She was national champion at 440 yards in 1975, 800 meter in 1983, and one mile in 1974.
Robin competed in every Olympic Trials between 1972 and 1984.
Theodore “Ted” Corbitt
(1919 – 2007)
Running History: February 22, 1959
Ted Corbitt wins the first New York City Marathon in 2:38:57. The race was called the Cherry Tree Marathon held in the Bronx at MaCombs Dam Park. This was the first marathon conducted by the newly formed New York Road Runners Club. There were 12 starters, 7 finishers. The New York Road Runners in 1959 had 47 members. In 2015 the NY Marathon had 49,617 finishers, and membership exceeds 60,000.
New York Road Runner Officers for 1959 – 1960:
President: Ted Corbitt (New York Pioneer Club)
Vice President: Joe Kleinerman (Millrose AA)
Secretary – Treasurer: John Sterner (New York Pioneer Club)
All-Around Great Athlete
(1913 – 1942)
Track History: John Borican win the indoor U.S. title at 1,000 yards an amazing four consecutive years at New York’s Madison Square Garden
February 25, 1939 – 1,000 Meters – win over Stanford Goldberg in 2:28.6
February 24, 1940 – 1,000 yards – win over John Woodruff in 2:13.2
February 22, 1941 – 1,000 yards – win over Jim Kehoe in a meet record 2:11.6
February 28, 1942 – 1,000 yards – win over Campbell Kane in a meet record of 2:10.5
John was an amazing all-around athlete winning national titles in the pentathlon (1938 and 1939), the decathlon (1941) and the 800 meters (1941 and 1942). It was indoors, however, where Borican posted his most impressive achievements. His best season was 1939, when he won 11 of 15 races and set world indoor best in the 800 meters, 880 yards, and 1,000 yards. He won four straight national indoor titles at 1,000 yards from 1939 to 1942.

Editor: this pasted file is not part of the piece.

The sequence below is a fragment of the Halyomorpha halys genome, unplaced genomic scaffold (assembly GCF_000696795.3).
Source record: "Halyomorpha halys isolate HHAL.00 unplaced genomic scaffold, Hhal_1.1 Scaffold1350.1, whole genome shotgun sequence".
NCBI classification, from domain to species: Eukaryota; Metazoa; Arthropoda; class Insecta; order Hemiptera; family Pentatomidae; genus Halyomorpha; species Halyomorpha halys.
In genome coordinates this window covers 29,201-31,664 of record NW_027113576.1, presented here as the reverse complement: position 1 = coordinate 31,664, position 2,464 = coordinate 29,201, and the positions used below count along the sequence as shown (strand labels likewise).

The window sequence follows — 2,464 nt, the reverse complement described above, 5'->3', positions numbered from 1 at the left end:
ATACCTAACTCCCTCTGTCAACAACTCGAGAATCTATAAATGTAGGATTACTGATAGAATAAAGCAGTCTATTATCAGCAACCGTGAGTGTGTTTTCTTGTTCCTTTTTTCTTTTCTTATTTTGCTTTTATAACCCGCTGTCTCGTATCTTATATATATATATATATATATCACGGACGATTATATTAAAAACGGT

He died at age 29 from anemia. He received a masters of arts degree from Columbia University and was a candidate for a Ph.D at the time of his death. His early passing prevented him from realizing his dream of becoming the first Negro mile champion.
Frank T. Dixon 3d
(1922 – 1977)
Running History: February 27, 1943
Frank Dixon beats Gil Dodds to win the National Indoor Mile Championship at Madison Square Garden in 4:09.6. The outdoor world record by Gunder Hagg at the time was 4:04.6.
March Running History
Wins Indoor Marathon in Pittsburgh - 1909
Running History: March 2, 1909
“Colored Runner Wins Indoor Marathon”
“Howard H. Hall, a colored lad was the winner of great indoor Marathon race at the Exposition rink last night. His time for the 26 miles, 385 yards, was 3 hours, 29 minutes, 54 2-5 seconds.”
“The race was a spectacular affair and was witnessed by a crowd of 10,000 persons. They packed the massive hall, and made the walkin ring with their shouts of encouragement to their favorites in the race.”
“Hall is a Pittsburgh High School boy, who is at present employed in the post office. He is 23 years old and was born in Allegheny. Experts at last night’s race say they have never seen in these parts a better stride than Hall possesses, and predicts for him a brilliant future in long distance running.”